Trouble with debt

Help with debts

If your debts are getting out of control or you are struggling to make ends meet, it's important to act quickly. Help is available. Here are some practical steps to ease the stress and get your finances back on track.

Talk to your credit provider

If you are finding it hard to keep up with utility bills (electricity, gas, phone or water), credit cards or loan repayments, the first step is to talk with your credit or service provider and let them know you are experiencing financial hardship. Taking action straight away can stop a small problem from becoming a big one.

Many companies have hardship officers who can assess your situation and work out what help is available. Whether they can help you will depend on why you are having difficulty making payments and how long you think your will financial problems will continue.

Hardship officers can also help you work out an affordable payment plan, such as paying bills in instalments or temporarily altering your loan repayments.

These webpages give guidance on particular debt issues:

Apply for a hardship variation

If you can't keep up with repayments on your credit cards or loans (for example, because of illness, unemployment or changed financial circumstances), ask your credit provider for a 'hardship variation'.

For a home loan, depending on when you took it out there are different thresholds (maximum amounts allowed) for accessing a hardship variation, see hardship threshold

How to apply for a hardship variation

  1. Contact your lender or credit provider - by phone or in writing
  2. Ask to speak to a 'hardship officer' or to 'customer service'
  3. Give the details of your loan (account name and number, and the amount you pay each week/fortnight/month)
  4. Say that you want to change your loan repayments because you are experiencing hardship (as set out in section 72 of the National Consumer Credit Code)
  5. Explain why you are having difficulties making payments, how long you think your financial problems will continue and how much you can afford to repay

Sample hardship letters

The Financial Rights Legal Centre have a sample letter generator to help you creating professional and legal letters to send to financial service providers like banks, creditors and insurance companies.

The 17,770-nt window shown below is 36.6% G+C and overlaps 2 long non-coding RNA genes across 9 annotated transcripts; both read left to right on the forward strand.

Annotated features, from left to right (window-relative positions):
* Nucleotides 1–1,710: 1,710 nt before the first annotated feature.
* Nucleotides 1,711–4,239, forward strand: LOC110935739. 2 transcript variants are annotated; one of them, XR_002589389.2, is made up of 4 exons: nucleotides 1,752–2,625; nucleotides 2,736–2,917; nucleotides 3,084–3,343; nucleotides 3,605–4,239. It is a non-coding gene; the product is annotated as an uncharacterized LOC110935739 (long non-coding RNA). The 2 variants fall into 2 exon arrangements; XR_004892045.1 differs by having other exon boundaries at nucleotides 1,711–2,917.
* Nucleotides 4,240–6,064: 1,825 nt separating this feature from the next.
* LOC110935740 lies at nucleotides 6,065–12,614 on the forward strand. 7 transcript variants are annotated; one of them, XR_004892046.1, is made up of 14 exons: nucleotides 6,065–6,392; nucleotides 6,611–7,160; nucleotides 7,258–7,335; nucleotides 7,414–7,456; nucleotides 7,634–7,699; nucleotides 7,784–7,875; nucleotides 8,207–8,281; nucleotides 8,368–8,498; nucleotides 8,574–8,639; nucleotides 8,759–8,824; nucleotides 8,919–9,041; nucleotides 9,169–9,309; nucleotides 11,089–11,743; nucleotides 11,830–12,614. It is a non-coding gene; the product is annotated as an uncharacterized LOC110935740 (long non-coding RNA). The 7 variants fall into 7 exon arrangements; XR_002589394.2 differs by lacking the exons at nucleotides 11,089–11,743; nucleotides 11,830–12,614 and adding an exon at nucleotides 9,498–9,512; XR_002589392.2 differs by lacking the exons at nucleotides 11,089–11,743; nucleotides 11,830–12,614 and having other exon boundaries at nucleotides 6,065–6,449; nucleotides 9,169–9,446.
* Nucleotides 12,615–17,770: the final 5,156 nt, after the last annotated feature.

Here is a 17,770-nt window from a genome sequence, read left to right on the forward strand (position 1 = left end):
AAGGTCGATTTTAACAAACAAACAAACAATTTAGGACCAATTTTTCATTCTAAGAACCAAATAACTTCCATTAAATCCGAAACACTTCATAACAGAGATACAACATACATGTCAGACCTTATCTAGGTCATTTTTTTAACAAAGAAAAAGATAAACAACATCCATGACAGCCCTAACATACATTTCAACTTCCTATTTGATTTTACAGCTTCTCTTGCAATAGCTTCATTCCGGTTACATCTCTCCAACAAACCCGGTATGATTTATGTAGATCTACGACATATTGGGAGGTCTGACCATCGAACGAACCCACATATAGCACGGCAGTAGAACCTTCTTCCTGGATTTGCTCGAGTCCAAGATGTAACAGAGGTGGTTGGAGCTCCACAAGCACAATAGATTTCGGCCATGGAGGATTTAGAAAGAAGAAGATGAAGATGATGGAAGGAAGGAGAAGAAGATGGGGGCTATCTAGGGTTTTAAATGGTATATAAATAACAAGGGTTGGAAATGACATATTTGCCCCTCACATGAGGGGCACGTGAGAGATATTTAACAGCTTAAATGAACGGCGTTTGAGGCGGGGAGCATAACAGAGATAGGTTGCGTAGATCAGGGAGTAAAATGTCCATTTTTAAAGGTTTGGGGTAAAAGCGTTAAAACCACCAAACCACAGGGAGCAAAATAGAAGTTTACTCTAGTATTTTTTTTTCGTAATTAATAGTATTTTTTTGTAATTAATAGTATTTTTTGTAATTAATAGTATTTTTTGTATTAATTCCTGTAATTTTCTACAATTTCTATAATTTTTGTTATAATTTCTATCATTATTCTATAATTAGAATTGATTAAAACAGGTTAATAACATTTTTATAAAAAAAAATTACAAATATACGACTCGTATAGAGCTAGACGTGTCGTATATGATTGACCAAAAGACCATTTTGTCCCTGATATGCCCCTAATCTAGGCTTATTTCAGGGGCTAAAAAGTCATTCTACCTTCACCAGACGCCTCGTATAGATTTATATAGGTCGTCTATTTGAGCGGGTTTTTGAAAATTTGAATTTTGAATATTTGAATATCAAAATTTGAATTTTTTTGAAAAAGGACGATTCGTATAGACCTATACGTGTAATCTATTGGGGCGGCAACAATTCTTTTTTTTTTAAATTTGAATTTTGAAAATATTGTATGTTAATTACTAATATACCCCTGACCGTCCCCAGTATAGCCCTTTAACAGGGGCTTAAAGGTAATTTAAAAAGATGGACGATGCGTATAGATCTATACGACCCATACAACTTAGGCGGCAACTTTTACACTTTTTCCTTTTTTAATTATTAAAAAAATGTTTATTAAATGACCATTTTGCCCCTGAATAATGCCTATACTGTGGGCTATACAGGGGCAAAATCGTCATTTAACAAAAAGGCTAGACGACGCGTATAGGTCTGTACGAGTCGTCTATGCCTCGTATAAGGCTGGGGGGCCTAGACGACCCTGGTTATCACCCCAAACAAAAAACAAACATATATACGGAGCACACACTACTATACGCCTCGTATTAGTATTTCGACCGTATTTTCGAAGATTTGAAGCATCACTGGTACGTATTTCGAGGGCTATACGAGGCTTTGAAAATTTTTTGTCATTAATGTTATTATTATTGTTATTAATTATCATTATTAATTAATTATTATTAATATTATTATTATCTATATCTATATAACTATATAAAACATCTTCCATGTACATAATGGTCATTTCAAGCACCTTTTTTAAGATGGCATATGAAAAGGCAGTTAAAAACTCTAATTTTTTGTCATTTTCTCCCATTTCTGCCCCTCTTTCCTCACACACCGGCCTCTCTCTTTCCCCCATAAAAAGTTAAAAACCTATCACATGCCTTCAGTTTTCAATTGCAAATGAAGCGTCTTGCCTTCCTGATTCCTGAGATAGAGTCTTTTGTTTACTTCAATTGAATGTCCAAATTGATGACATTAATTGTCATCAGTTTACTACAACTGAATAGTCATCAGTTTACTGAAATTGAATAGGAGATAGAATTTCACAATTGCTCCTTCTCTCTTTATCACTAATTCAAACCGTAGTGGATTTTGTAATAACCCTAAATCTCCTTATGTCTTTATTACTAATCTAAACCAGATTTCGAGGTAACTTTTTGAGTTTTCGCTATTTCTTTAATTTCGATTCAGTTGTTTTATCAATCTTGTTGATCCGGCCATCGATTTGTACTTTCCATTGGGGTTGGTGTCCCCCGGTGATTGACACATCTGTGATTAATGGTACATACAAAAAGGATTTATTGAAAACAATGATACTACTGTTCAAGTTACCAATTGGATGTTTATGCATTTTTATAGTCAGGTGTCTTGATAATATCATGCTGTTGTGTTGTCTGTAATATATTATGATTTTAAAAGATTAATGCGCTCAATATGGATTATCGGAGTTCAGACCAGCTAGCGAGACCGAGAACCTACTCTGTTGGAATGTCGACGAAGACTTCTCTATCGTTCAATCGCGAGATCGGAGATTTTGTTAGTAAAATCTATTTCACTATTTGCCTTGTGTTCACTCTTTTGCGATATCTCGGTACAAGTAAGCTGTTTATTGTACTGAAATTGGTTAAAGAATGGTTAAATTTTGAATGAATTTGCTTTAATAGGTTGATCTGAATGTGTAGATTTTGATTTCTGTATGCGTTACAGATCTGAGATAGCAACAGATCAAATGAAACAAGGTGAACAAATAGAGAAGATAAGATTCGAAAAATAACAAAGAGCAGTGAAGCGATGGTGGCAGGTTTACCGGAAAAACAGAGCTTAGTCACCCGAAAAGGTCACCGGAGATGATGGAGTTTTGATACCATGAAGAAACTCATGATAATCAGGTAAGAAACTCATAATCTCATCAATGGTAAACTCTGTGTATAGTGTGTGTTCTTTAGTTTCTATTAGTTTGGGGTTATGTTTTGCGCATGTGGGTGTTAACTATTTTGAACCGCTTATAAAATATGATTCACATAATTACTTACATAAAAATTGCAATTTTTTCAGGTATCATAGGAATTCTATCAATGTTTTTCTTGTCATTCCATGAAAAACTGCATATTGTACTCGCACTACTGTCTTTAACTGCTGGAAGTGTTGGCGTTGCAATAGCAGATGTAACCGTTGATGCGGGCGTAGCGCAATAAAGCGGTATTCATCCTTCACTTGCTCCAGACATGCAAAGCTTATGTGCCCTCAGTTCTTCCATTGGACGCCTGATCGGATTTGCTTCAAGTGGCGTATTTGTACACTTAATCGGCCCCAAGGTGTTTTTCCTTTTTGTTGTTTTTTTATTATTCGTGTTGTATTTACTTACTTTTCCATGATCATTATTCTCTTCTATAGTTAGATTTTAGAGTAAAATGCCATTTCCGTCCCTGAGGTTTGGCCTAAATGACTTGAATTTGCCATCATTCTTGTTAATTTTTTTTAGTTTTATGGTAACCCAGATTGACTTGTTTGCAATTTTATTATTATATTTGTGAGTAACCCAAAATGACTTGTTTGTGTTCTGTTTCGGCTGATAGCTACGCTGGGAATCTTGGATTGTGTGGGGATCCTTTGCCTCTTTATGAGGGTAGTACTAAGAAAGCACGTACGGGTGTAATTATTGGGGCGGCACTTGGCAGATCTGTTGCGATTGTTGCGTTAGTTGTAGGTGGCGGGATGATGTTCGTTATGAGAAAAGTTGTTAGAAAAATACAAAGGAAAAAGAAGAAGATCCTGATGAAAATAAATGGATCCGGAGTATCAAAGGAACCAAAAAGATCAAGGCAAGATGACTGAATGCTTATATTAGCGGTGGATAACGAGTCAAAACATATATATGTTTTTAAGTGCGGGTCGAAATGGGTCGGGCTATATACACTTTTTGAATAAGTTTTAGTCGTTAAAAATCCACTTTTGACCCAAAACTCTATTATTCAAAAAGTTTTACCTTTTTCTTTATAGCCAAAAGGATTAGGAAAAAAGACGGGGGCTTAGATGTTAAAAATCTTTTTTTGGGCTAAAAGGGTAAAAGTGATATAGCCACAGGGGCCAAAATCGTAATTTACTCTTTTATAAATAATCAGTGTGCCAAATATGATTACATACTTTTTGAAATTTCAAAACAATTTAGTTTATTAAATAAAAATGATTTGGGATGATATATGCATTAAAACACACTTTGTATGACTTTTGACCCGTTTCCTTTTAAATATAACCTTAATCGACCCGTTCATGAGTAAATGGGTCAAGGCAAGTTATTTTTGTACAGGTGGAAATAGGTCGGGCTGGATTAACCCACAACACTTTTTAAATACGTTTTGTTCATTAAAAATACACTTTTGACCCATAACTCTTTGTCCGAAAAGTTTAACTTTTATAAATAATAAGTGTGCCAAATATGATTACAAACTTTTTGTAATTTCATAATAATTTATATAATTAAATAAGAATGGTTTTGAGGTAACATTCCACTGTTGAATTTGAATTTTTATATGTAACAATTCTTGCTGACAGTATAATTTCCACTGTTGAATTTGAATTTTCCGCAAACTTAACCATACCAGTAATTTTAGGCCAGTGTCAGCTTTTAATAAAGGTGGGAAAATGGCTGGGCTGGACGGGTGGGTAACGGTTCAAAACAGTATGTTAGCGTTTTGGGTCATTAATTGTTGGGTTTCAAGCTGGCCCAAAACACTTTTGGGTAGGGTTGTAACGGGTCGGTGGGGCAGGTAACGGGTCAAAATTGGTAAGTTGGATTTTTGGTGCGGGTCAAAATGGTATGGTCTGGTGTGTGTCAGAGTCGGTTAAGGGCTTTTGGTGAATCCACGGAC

How long should the lender take to respond?

When you apply for a hardship variation, the credit provider must respond to your request in writing within 21 days letting you know the outcome of your hardship request (unless you need to provide them with more information).

If the credit provider asks you for more information to help them make a decision, you must give this to them within 21 days. Remember that credit providers have a legal obligation to respond to you if you are having problems paying your loans.

How you can change your repayments

Here are some of the options you could discuss with your lender:

  • Extend your loan period, so you make smaller repayments over a longer period
  • Postpone your repayments for an agreed period
  • Extend your loan period AND postpone your repayments for an agreed period
  • Other ways to make your loan repayments more affordable

When negotiating a repayment plan, make sure you can afford it. There is no point agreeing to an amount that is too high for you to pay.

If you find you can't stick to the new arrangement, tell your credit provider straight away. Keep paying as much as you can afford, even if it is not as much as the credit provider is asking for.

Case study - Megan seeks help

Lady On BusMegan is a single mum with two kids. She has been struggling to pay her bills for a while and her credit card payment is now two weeks in default.

Megan's friend suggested she see a financial counsellor. Megan met Jenny, her local financial counsellor, and Jenny was able to help her negotiate a repayment plan with her credit card provider and work out a plan to manage her other bills.

You can complain

If your credit provider refuses your hardship application, they must give reasons. If you are not happy with their response you can ask to speak to their internal complaints section.

If you are still not satisfied with the outcome, you can lodge a dispute (for free) with your credit provider's external dispute resolution (EDR) scheme - either the Financial Ombudsman Service (FOS) 1800 367 287 or the Credit and Investments Ombudsman (CIO) 1800 138 422.

Ask for help

You don't have to go it alone. There is free and confidential help available to assist you to get a clear picture of your situation and understand your options:

Financial counselling: A free service offered by community organisations, community legal centres and some government agencies, see financial counselling.

Free legal advice: Available from community legal centres and Legal Aid offices in each state and territory, see free legal advice.

If you're in a crisis and need emergency relief or emotional support see our urgent money help webpage.

If some of your financial problems are due to another person running up debts in your name, or pressuring you to spend money or sign up for a loan, you may be experiencing financial abuse. Visit our financial abuse webpage for a list of organisations that can help you.

Debt solution companies

It might sound like a good idea to pay someone to help fix your credit history, but credit repair agencies and debt solution companies may not always be able to do what they claim. Find out what debt solution companies can and can't do for you.

Money problems are stressful but you do have options. Take action now by talking to your credit or service provider and working out a plan to get yourself back on track. You can apply for a hardship variation if you need to, or get help from a financial counsellor.

Related links

Last updated: 03 Jan 2018